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Measuring Time Through The Ages
 

 An old sundial

Have you ever wondered how and why people began to measure time? Today we are very aware of hours and minutes, days and years. There are clocks and calendars on the wall, watches on our arms and even the TV and computer have clocks.

Why did it become important to know the time of day? Why did people want to know what day or month it was? People who lived thousands of years ago began to measure time, but why? They had no schools and no business meetings. Why would time have any interest for them? Even people in prehistoric times are known to have measured time with markings on the wall and holes cut in sticks and bones.

Perhaps the cavemen were trying to keep track of the movement of dinosaurs. Being able to tell when that big T-Rex was due through the forest would be a good thing to know.

Although we do not know a great deal about the earliest timekeepers, these people left clues for us. Archaeologists have found paintings, bones, and stone tablets that show how involved different cultures were in recording the passage of hours, days, and years.

The oldest civilizations used the movement of the sun, stars, and moon to help them develop an understanding of time. They were able to determine the seasons and learned when weather would be changing. This helped them decide whether they should plant seeds or prepare for ice and snow.

The Sumerians developed a calendar 5000 years ago.  The months of their calendar had 30 days. Their days had 12 “hours” instead of 24 like ours. An hour of school would last a long time but think of how much free time there was in an hour of play.

 Stonehenge was constructed more than 40 centuries ago. Did you know the people used it to keep track of time, seasons, and changes in the moon? Researchers believe that Stonehenge was a very important part of time measurement, but today no one knows exactly how it worked.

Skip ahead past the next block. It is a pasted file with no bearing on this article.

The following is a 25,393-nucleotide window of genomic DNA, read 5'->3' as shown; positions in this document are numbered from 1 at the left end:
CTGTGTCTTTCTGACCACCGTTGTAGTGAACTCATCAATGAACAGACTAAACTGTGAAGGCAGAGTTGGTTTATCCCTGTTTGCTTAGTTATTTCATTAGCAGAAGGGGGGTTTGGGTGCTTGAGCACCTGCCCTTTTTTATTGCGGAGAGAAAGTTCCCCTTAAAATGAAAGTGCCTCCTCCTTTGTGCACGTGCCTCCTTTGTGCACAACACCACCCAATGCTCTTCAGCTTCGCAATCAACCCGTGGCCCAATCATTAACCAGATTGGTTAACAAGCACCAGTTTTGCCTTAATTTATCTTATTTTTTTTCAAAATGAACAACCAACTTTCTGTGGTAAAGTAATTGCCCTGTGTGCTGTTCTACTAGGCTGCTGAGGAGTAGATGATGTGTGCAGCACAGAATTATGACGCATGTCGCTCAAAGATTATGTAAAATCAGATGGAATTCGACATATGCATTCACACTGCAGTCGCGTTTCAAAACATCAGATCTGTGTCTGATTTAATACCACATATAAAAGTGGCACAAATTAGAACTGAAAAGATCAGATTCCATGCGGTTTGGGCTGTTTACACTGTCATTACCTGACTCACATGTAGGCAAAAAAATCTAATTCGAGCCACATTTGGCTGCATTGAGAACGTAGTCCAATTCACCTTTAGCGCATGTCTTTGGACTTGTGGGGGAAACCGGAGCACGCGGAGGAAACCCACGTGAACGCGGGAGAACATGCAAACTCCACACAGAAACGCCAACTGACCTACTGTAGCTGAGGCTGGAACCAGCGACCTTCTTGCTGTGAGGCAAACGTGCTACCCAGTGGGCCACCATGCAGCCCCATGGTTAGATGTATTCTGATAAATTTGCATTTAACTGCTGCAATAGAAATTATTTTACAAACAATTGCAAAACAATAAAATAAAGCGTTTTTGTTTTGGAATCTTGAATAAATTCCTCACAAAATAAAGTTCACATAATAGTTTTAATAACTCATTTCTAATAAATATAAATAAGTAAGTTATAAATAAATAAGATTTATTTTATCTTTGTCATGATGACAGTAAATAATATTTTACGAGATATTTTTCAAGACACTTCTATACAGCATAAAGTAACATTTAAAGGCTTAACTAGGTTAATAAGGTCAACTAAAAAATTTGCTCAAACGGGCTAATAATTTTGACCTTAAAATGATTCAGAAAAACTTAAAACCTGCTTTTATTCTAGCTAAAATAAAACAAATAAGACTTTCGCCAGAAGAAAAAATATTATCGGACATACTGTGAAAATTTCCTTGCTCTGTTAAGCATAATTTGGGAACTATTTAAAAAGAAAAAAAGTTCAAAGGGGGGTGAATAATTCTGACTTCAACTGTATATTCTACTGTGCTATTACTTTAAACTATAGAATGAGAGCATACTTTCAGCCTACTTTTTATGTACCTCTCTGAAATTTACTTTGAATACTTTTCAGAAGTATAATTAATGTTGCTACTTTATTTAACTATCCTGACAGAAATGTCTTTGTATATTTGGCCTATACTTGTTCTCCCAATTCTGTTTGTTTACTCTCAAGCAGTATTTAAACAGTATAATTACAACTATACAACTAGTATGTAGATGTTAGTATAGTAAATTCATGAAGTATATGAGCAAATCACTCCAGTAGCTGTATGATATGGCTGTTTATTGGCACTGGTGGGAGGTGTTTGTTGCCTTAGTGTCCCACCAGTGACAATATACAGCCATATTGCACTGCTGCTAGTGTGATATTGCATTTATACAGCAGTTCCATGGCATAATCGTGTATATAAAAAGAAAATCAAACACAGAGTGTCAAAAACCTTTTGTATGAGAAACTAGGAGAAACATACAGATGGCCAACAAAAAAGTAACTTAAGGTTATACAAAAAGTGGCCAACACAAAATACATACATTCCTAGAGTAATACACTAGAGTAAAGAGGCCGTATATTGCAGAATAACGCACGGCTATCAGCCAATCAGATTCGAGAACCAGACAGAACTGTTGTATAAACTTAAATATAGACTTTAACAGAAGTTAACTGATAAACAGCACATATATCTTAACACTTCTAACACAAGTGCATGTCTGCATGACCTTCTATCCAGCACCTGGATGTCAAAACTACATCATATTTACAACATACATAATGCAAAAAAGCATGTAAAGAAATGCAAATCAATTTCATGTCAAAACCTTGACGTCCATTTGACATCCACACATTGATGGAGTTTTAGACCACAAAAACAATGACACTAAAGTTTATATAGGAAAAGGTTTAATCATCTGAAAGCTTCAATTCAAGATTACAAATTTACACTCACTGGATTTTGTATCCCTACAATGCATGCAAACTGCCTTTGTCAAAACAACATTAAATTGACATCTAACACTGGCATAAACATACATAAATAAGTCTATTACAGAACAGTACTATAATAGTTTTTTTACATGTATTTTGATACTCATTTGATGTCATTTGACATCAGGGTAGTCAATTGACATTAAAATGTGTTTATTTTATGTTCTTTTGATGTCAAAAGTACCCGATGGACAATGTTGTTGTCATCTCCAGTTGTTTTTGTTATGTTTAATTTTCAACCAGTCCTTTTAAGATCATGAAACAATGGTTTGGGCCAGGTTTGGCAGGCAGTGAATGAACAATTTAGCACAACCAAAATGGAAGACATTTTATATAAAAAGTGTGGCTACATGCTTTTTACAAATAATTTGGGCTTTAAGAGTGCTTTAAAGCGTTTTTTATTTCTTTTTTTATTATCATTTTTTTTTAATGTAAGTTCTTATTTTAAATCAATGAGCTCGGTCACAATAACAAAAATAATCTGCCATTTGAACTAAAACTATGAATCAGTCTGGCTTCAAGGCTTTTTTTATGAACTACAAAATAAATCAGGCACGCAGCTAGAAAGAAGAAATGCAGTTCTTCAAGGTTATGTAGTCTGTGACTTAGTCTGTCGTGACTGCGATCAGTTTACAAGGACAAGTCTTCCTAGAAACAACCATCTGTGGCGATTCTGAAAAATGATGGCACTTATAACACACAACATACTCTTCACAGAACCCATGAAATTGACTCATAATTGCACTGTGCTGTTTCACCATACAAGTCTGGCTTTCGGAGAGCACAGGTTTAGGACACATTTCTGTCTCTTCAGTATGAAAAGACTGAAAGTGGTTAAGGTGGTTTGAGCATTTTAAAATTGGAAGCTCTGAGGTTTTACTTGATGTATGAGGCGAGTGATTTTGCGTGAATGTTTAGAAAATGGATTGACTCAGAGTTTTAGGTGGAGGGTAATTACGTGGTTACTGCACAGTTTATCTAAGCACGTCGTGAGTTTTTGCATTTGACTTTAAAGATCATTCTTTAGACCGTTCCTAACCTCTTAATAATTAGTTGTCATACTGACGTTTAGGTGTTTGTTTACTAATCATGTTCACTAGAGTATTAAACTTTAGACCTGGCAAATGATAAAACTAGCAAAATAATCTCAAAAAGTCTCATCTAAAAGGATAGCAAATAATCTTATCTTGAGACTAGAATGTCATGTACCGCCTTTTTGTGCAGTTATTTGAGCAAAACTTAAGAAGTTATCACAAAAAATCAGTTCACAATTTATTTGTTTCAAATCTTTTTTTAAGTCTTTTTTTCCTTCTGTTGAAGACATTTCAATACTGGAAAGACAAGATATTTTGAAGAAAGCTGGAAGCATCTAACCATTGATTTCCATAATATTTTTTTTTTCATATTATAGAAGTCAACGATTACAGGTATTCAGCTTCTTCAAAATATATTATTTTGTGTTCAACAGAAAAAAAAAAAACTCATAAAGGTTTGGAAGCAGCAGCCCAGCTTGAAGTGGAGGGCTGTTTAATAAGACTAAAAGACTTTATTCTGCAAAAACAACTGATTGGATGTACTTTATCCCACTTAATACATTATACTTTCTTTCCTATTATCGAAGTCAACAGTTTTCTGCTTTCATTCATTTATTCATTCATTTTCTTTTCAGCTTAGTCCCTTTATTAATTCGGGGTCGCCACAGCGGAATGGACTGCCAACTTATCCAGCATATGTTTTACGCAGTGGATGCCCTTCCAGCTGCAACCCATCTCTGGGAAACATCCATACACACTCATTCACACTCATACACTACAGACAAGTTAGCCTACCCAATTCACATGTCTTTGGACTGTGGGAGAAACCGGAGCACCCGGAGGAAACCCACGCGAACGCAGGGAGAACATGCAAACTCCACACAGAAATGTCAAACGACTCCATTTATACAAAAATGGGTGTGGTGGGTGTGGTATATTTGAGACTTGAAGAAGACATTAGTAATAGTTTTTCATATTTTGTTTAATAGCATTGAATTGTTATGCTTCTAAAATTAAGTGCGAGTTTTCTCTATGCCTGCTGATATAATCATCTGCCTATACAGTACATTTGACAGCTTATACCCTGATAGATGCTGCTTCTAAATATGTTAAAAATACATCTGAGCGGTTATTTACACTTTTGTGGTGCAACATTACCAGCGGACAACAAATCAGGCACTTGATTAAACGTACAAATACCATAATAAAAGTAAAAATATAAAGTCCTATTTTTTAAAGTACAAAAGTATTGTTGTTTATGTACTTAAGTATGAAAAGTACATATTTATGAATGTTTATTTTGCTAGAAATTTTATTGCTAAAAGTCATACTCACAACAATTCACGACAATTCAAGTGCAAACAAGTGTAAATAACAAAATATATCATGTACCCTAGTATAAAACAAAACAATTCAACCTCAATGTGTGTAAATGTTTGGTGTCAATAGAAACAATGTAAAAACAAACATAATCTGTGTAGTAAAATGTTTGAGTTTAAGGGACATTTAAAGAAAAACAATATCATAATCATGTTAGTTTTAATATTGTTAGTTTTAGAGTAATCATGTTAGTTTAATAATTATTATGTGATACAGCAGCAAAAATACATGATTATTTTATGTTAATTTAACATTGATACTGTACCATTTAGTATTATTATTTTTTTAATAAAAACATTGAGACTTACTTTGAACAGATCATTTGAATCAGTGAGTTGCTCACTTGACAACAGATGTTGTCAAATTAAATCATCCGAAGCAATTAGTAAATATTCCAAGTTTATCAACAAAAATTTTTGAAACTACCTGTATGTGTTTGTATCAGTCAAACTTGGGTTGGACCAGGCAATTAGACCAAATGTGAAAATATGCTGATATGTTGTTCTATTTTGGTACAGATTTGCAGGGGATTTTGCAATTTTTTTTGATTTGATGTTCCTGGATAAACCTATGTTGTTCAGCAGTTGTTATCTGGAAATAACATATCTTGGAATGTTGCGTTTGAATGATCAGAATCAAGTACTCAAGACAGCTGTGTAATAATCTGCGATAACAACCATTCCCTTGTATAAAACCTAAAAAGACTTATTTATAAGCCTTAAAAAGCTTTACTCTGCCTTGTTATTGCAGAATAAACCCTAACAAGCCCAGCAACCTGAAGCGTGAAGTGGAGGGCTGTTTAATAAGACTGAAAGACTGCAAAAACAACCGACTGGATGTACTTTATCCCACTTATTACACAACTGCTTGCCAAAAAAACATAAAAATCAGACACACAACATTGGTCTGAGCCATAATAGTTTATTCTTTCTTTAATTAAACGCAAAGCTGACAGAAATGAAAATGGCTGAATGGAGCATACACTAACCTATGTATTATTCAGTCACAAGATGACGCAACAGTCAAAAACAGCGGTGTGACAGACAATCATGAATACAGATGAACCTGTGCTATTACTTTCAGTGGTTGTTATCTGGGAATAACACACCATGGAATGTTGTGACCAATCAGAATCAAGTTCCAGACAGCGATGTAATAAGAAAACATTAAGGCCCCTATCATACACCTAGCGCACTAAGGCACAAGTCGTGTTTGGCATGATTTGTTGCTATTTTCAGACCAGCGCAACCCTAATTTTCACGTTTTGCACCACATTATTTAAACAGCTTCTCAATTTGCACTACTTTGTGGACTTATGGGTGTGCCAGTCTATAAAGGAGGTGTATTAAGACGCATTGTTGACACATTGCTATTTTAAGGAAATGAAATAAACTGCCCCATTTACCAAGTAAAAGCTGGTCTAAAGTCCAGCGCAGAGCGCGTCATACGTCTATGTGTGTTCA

Clocks were developed about 5000 years ago in the Middle East and North Africa. Some of the first clocks used were obelisks. These are tall, narrow columns that could cast long shadows. The length of the shadow could be used to calculate the time of day. 

Sundials also use shadows to tell time. Think of these inventions as being the first portable clocks. Today, people still use sundials and many people like use them in gardens for decoration. Sundials are useful but they do not just tell you that it is 3:22 pm. You have to point them in the right direction first and know how to interpret the shadow on the dial.

Hourglasses and water clocks also have been used to tell time. The hourglass is still used more commonly you see the 3 minute egg timer used by cooks. A water clock used dripping water instead of sand to measure the passage of time. This would be fine in warm weather, but what happened when it was cold and the water would freeze?

Time marched on and soon wind up alarm clocks, long case clocks, grandfather clocks and mantle clocks joined the list of time telling devices. Pocket watches and wristwatches became fashionable over the years and were once very expensive.

It is handy to have a small watch on your arm to tell what time it is. Sometimes not having a watch can give you an excuse for being late. Of course, if you are going to a party or on vacation you want very much to be on time.

Digital clocks are now as common as the clocks that have hands that point to the hours and minutes. A digital clock displays the time for you and all you do is read the numbers. The most precise timepiece is an atomic clock, which can now be bought for home use. There are large atomic clocks in the US and the UK that are used to keep official track of time.


This is an original news article © The Kids Window

Whatever your age, if you can tell the time you may love one of our children's wall clocks or desktop clocks. Some of them can have your name written on them!


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